High temperatures can be a big problem in the workplace. While this was always an issue, the climate crisis is now making it worse, with recent record-breaking heatwaves in many places in Europe, Africa the US, and Asia. Now, unions across the world are making the case for improved working regulations to better regulate working conditions amid the growing heat.
When the temperature rises too much then it can become a health and safety problem. If people are too hot, they can get dizzy, faint, or have heat cramps. In hot conditions, the body’s blood temperature rises, increasing the risk of a heat stroke or other major health problems. In fact, blood temperature over 41C degrees can prove fatal and cause irreparable organ damage.
Heat can also worsen other medical conditions such as high blood pressure or heart disease because of an increased load on the hearth. Workers that face a higher risk of heat stress include those who are overweight, are 65 years of age or older, or have high blood pressure. High temperatures are also associated with a reduced sperm count.
To put it simply, high temperatures are bad for your health in a number of ways — especially if you’re working.
It’s usually accepted that people work best at a temperature between 16 and 24 degrees Celsius, although this depends on the type of work being done. In the UK, the Chartered Institute of Building Services Engineers recommends 20C degrees for offices, 18C degrees for hospital wards and shops, and 16C degrees for light work in factories.
However, these limits are now being challenged by the longer and more severe heatwaves – one of the consequences of the climate crisis. In Europe, three people died last week while on a shift in Spain because of the heat, leading to calls by trade unions for the European Union to impose temperature limits for outdoor workers.
“The weather doesn’t respect national borders which is why we need Europe-wide legislation on maximum working temperatures,” Claes-Mikael Stahl, deputy secretary general of the European Trade Union Confederation (ETUC), said in a statement. “Politicians can’t continue to ignore the danger to our most vulnerable workers.”
Legislations and challenges
In Europe, a handful of countries have legislation limiting working hours when there’s excessive heat. However, the threshold varies, and many countries don’t have nationwide heat limits. A recent survey by polling agency Eurofound said 23% of all workers across the EU were exposed to high temperatures a quarter of the time at their workplace.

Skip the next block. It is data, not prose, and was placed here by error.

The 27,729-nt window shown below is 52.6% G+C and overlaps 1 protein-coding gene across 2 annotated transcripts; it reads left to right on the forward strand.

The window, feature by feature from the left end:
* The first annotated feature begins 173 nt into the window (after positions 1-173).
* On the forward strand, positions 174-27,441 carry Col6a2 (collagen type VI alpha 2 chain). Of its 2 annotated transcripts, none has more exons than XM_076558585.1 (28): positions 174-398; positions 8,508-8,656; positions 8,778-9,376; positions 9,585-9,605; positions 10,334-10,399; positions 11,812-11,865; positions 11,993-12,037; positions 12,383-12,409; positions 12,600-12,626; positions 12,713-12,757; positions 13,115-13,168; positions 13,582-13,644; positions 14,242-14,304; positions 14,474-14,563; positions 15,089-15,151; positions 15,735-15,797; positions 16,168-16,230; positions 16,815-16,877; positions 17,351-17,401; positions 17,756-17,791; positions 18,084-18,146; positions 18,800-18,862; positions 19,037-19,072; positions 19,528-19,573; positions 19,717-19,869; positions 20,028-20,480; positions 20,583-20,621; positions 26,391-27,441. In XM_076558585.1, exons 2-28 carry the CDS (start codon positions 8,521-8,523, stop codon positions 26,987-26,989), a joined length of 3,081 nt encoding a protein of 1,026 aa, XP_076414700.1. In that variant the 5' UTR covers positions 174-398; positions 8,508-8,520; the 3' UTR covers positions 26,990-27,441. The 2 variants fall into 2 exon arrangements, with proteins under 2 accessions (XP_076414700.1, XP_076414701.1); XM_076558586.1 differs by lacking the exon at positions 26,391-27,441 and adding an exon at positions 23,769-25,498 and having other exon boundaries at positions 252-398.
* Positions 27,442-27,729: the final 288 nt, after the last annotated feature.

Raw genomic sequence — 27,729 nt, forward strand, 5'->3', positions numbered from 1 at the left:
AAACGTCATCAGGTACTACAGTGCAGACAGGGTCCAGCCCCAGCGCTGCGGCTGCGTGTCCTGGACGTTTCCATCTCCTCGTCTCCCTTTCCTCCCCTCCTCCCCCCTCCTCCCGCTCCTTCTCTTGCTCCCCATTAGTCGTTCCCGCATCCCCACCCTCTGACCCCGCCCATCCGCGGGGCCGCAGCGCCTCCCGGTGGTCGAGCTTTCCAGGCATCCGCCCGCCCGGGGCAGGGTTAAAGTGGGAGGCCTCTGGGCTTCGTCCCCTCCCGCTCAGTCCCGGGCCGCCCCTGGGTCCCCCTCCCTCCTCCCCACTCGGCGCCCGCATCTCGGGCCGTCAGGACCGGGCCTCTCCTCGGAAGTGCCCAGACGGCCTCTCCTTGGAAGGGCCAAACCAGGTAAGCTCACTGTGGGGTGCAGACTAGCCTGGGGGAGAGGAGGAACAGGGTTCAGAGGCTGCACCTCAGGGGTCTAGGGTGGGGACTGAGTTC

In France, the working code doesn’t set a maximum workplace temperature but it requires employers to make sure workers can do their job under safe conditions. For those working in the construction sector, employers must provide them with at least three liters of water a day, which comes as a relief during days of high temperatures, but doesn’t solve all the problems associated with heat.
Italy’s rules also don’t establish a maximum temperature allowed in the workplace but, like France, requires employers to ensure workers can do their job safely. According to a court ruling in 2015, workers can stop their activity if their employer doesn’t guarantee safe working conditions or makes them work under risky temperatures.
In Germany, the government defines the maximum temperature in the workplace as 26 degrees Celsius but doesn’t mandate it by law. If temperatures exceed that level, employers must ensure workers can continue with their activity safely. When a workplace temperature exceeds 30 degrees Celsius, it’s considered “unsuitable” for work.
More than the other countries, Spain clearly regulates the maximum workplace temperatures. The Institute for Hygiene and Safety states that a temperature between 17 and 27 degrees Celsius is needed for work in an office, and that work that requires physical effort has to be done at a temperature between 14 and 25 degrees Celsius.
There’s no requirement for employers in the US to maintain a certain working temperature, based on federal legislation. However, the Occupational Safety and Health Act says employers have to provide workers with a place of employment that’s free from recognizable hazards that can cause “death or serious harm to employees.”
“This hot weather is great for being on a sun lounger, but if you’re trying to work through it’s no joke. Bosses need to do everything possible to keep workplaces cool and, more importantly, safe,” Lynsey Mann from the GMB union in the UK said in a statement. The UK also doesn’t have a maximum temperature for the workplace.
A growing heatwave
Extreme heat has pressed down on a large part of the US last weekend, with over 100 million Americans sweltering under heat warnings. The National Weather Service said the Northeast was the most affected area on what it called a “Sultry Sunday.” High humidity pushed heat indexes (the temperature that air feels like) above 100F degrees.
A heatwave was also felt across Europe last week, killing over 1,000 people in Portugal alone and leading Seville, Spain, to start naming the phenomenon like it would a hurricane. The enduring heat has also caused wildfires to spread across France, with 27,000 acres affected in the Gironde department, forcing over 30,000 people to evacuate.
The extreme heat, expected to continue in the US while having already peaked in Europe, is yet another warning of the consequences of the climate crisis. The global temperature has grown 1.1 degrees Celsius since pre-industrial times and is on a path to keep rising unless we take serious action to bring down our greenhouse gas emissions.
Considering all this, and how with ongoing climate trends, things will get worse before they get better, a temperature cap for workers increasingly seems like a problem policymakers may want to consider.
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